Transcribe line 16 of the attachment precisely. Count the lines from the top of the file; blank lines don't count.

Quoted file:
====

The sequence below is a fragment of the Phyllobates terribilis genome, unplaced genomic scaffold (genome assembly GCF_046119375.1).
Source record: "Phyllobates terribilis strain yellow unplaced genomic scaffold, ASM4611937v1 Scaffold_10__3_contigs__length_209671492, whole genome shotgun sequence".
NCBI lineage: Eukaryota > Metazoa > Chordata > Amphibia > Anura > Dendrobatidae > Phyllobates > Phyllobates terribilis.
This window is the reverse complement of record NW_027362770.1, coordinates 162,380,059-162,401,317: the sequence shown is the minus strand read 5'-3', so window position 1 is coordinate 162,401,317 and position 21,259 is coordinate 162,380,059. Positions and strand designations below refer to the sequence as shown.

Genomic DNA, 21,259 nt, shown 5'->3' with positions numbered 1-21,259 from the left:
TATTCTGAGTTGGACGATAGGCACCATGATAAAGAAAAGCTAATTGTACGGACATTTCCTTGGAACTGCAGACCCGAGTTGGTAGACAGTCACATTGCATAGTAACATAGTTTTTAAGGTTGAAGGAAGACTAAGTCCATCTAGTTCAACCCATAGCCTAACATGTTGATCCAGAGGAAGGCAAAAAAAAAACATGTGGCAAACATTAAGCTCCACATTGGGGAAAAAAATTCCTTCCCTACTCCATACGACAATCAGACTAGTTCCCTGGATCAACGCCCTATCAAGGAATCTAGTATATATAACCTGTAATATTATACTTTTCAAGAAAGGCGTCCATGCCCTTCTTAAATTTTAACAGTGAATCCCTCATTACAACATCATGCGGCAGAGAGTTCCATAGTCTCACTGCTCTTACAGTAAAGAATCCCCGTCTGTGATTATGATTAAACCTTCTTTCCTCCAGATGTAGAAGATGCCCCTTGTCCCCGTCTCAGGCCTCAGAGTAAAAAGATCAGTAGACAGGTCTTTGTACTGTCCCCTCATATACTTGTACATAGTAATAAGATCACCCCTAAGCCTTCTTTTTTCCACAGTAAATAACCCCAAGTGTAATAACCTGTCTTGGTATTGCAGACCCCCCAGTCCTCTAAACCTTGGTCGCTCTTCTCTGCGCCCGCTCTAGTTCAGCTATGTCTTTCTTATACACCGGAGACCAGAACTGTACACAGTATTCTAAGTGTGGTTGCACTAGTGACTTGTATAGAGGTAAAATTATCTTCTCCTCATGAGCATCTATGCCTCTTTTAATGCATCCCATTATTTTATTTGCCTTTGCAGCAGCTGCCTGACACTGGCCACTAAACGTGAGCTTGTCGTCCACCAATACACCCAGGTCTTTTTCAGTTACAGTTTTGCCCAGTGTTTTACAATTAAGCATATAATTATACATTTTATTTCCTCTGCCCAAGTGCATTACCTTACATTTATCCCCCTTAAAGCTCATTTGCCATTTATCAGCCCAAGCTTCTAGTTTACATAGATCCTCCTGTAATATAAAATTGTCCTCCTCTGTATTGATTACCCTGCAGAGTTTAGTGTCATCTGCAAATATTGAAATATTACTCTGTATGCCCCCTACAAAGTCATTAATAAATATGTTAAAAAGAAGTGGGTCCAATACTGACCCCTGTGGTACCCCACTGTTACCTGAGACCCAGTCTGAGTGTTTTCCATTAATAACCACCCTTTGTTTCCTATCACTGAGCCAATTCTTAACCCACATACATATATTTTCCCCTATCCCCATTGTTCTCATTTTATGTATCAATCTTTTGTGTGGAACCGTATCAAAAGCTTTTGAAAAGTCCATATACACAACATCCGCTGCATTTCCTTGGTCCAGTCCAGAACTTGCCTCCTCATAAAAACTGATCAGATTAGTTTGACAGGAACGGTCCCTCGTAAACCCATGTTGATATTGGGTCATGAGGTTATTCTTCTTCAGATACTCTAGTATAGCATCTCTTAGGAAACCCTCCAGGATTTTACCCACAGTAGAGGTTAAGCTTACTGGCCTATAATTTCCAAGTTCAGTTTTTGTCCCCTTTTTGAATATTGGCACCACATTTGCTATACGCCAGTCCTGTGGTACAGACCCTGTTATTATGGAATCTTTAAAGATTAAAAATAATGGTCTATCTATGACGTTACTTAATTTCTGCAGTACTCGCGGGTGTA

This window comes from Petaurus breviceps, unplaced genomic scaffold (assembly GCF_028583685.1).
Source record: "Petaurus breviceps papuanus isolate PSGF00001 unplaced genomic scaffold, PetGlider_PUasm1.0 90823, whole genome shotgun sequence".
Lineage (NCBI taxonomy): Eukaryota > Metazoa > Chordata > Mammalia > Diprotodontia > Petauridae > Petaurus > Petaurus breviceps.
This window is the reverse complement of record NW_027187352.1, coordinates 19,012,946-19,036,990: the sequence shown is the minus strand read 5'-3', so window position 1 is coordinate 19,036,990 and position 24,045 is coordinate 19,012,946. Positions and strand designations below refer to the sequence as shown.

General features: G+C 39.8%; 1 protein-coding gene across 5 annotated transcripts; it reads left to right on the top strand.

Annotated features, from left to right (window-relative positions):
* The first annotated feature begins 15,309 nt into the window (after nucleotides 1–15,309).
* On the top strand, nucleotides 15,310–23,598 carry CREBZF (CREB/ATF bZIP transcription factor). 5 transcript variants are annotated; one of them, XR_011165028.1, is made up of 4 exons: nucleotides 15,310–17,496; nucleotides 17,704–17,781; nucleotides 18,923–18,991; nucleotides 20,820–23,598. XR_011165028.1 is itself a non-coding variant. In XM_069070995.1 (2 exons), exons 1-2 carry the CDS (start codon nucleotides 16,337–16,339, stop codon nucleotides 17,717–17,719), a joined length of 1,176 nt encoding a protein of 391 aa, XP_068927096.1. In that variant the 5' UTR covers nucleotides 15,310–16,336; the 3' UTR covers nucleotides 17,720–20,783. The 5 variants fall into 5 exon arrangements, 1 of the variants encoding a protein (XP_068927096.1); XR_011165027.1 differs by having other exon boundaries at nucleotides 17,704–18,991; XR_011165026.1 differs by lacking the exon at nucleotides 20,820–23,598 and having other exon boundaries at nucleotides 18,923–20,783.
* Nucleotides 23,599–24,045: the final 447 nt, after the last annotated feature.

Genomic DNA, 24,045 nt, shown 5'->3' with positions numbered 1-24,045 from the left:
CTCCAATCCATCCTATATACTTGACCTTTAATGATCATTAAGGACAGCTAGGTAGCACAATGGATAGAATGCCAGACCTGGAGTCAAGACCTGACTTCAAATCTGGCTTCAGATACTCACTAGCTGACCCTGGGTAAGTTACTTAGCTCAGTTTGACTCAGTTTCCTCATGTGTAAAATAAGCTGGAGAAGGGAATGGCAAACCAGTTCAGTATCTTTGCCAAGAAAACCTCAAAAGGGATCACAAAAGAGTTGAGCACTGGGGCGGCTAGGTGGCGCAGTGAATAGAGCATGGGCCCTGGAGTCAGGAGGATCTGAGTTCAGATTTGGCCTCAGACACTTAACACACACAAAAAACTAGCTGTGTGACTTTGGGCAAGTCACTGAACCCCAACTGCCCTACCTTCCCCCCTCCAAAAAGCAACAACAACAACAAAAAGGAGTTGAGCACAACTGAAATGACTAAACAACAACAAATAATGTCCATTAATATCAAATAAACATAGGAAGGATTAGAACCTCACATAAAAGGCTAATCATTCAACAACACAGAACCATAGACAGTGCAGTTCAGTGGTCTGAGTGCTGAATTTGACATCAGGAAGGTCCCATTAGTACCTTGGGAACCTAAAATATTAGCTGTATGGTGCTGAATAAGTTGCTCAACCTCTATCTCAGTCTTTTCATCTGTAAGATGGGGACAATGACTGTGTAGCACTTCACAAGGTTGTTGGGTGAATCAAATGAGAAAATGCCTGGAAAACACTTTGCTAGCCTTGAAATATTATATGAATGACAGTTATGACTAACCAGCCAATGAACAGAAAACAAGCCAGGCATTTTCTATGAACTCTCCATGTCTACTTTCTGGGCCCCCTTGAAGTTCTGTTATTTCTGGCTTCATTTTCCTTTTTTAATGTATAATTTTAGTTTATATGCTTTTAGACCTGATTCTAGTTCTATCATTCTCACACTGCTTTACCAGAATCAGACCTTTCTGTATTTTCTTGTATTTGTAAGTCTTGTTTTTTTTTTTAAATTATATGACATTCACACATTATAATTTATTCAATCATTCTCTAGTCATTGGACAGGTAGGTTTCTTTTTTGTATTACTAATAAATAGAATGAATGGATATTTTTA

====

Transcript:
Genomic DNA, 24,045 nt, shown 5'->3' with positions numbered 1-24,045 from the left: